Part IV: Aunt Cophine
In 2013, I posted a three-part blog on the Folk School home page titled “Working Under the Star Part I, II, and III”. The series related a touching description of two work camps conducted at the John C. Campbell Folk School in Brasstown, NC in the summers of 1945 and 1946 by the American Friends Service Committee (AFSC). The AFSC is the voluntary service arm of the Quaker denomination. Mrs. Campbell was familiar with the AFSC having utilized several individuals from the organization in the past. As World War II finally wound down, money, workers, and materials were in short supply leading her to request AFSC assistance in maintaining the 20-year-old school. Each year the teams were primarily college-age Quaker girls from the northeast with a chaperoning couple and lived on campus. Their work was impressive and well received by the school as Parts I, II, and III documented.
The primary source of information for the earlier blog was from the archives of the AFSC headquarters in Philadelphia as provided by archivist, Don Davis. Weekly reports and photographs along with camper rosters provided accurate, detailed accounts for all their work and outside activities. A good general picture was created of the interaction of the two institutions and their accomplishments during the camps; however, little to no personal insight of the individual team members was available.
Then, two years ago in 2019 a reader of the blog, Jim Coppock of Cincinnati, left the following online comment to the blog, (over six years after I posted it) saying his aunt had been one of the 1946 team members:
My cousin just forwarded this to me after showing it to our Aunt Cophine Crosman who participated in the 1946 AFSC workcamp. She has a photo album from her time there. When I attended Brasstown summer dance weeks in 1981-83, Cophine mentioned to me about the AFSC star and her part. Now I have a fuller picture. Previous generations of my family (on both sides) have connections to AFSC. Last time I saw Bob Dalsemer was at a Morris Ale in Louisville where my son and daughter-in-law were dancing. It’s time to go back to Brasstown to dance and see the “new” star.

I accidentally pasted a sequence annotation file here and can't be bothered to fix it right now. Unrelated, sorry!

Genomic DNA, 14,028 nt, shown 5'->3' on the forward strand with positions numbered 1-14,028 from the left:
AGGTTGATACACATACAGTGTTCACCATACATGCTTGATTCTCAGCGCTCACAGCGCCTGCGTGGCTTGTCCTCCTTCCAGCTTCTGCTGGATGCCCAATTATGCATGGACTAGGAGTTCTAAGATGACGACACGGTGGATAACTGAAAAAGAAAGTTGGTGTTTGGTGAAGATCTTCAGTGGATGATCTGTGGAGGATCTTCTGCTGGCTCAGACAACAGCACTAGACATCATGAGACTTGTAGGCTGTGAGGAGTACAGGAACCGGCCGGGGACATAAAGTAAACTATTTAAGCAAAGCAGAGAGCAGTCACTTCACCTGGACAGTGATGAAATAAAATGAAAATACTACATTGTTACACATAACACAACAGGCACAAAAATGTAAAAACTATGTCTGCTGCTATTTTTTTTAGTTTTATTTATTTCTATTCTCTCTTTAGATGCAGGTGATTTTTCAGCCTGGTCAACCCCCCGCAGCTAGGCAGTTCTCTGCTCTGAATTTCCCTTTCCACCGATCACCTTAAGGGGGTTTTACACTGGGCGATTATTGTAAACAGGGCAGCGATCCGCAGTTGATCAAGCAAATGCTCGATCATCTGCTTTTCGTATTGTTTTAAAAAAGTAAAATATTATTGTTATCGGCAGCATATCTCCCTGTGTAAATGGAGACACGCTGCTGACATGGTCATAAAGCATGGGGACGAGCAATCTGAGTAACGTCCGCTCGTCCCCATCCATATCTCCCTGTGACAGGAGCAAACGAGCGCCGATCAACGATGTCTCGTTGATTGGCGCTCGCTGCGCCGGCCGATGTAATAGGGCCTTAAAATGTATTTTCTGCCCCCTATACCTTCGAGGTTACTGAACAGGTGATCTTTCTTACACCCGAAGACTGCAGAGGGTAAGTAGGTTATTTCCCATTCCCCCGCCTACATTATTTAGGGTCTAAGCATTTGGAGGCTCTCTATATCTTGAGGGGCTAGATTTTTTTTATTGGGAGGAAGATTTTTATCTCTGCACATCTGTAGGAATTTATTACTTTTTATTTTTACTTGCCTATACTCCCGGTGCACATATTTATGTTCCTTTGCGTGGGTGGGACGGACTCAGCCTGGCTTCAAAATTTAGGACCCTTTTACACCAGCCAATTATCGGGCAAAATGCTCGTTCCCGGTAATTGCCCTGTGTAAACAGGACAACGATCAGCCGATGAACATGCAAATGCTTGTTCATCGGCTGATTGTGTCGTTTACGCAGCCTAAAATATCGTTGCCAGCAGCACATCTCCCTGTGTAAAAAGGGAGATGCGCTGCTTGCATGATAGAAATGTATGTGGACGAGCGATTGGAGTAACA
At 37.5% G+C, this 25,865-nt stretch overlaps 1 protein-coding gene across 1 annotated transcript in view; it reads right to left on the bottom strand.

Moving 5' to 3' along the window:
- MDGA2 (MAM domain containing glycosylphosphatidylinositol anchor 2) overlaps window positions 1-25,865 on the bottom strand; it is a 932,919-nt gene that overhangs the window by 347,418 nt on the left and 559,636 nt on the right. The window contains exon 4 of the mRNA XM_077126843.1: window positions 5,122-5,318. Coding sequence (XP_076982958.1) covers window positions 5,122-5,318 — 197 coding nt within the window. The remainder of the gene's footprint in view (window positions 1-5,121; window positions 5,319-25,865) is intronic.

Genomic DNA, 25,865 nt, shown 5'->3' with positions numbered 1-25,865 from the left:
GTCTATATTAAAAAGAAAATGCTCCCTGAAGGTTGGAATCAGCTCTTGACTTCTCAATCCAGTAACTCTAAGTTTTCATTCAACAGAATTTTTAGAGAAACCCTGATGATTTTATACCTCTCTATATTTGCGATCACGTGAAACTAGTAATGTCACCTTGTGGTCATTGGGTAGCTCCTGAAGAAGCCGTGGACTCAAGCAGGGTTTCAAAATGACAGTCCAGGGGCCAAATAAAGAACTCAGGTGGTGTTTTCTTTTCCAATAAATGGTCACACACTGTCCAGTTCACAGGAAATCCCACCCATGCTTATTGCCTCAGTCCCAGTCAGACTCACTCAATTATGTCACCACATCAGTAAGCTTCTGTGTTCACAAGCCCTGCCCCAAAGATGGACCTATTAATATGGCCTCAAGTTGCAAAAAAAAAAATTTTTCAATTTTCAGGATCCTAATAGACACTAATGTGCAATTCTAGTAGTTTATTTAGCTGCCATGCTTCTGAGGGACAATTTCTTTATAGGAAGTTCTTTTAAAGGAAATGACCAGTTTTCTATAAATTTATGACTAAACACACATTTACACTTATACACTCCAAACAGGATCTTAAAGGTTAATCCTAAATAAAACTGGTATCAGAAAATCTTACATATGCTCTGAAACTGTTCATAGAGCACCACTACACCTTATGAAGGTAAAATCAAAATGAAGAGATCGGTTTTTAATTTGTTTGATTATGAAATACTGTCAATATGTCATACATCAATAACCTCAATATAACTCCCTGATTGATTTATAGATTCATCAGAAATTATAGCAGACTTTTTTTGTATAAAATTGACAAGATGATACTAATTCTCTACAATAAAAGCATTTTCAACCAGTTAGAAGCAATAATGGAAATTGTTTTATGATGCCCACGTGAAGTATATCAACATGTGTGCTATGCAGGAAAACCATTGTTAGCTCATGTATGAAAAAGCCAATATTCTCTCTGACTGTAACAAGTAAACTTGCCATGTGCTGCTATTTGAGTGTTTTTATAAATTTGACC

She had spoken of the camp often and had been given a copy of the blog by her niece. Jim’s comment went unnoticed until August of 2020. His comment after all this time was a warm and welcome ray of sunlight. I immediately contacted Jim and also his cousin, Claire Wilson, who had initially found the blog online. But alas, Aunt Cophine who suffered from Parkinson’s, had passed away at the age of 93 on October 5, 2019—just two days after Jim posted his comment. She had never been married and was a retired second and third grade school teacher.
For over a week Jim, Claire, and I exchanged about two dozen emails and half that number of phone calls as I collected an amazing story about a wonderful person. Now we could put a personality with the group and get an indication of the caliber of the participants. After some consideration, the best way to capture the new information and relate it to the previous AFSC blog seemed to be a Working Under the Star—Part IV. But the COVID 19 distraction and other considerations delayed our efforts. After the Folk School reopened in the summer of 2021, and schedules allowed, the project was back on track. It was exciting to be learning about the 1946 work camp again and making new friends.
Claire had found the original online blog and made a copy for Aunt Cophine several years before she died. She was excited to see the “article” and read it many times. She was delighted to see the star restored and said it was just as she remembered, not offering any corrections, which flattered me, but after all it was from their weekly reports. She related the time that a farmer had delivered several chickens for their meals “on the hoof” and their cook did not know how to prepare a live chicken. Cophine showed him how to take a chicken in a cage to a chicken on a platter, a skill she had acquired in her childhood days on a farm in Rhode Island.
She proudly showed Claire a treasured, wonderful old cherry wood serving tray she had made at the school.
Cophine’s tray. Photo courtesy of Claire Crosman Wilson
She identified a picture of her handing off a bucket of cement on the scaffold:
Cophine on scaffold
Where the weekly report said two campers were sent to the shop to make a wooden plaque of the AFSC star, Cophine was one of them and she was the one who “painted it in the appropriate colors”. Her name was recorded in the weekly reports twice. Once as she and the other camper “had worked hard to produce a fine plaque of wood” of the AFSC star, and once when she had spoken in a morning devotion on man’s need of love.
Cophine’s obituary states that “among the things she was most proud of were the summers spent in AFSC work camps, particularly the work at the John C. Campbell Folk School in North Carolina”.
Thanks to all who provided assistance in this effort to recognize one, “working under the star”, who was a real STAR…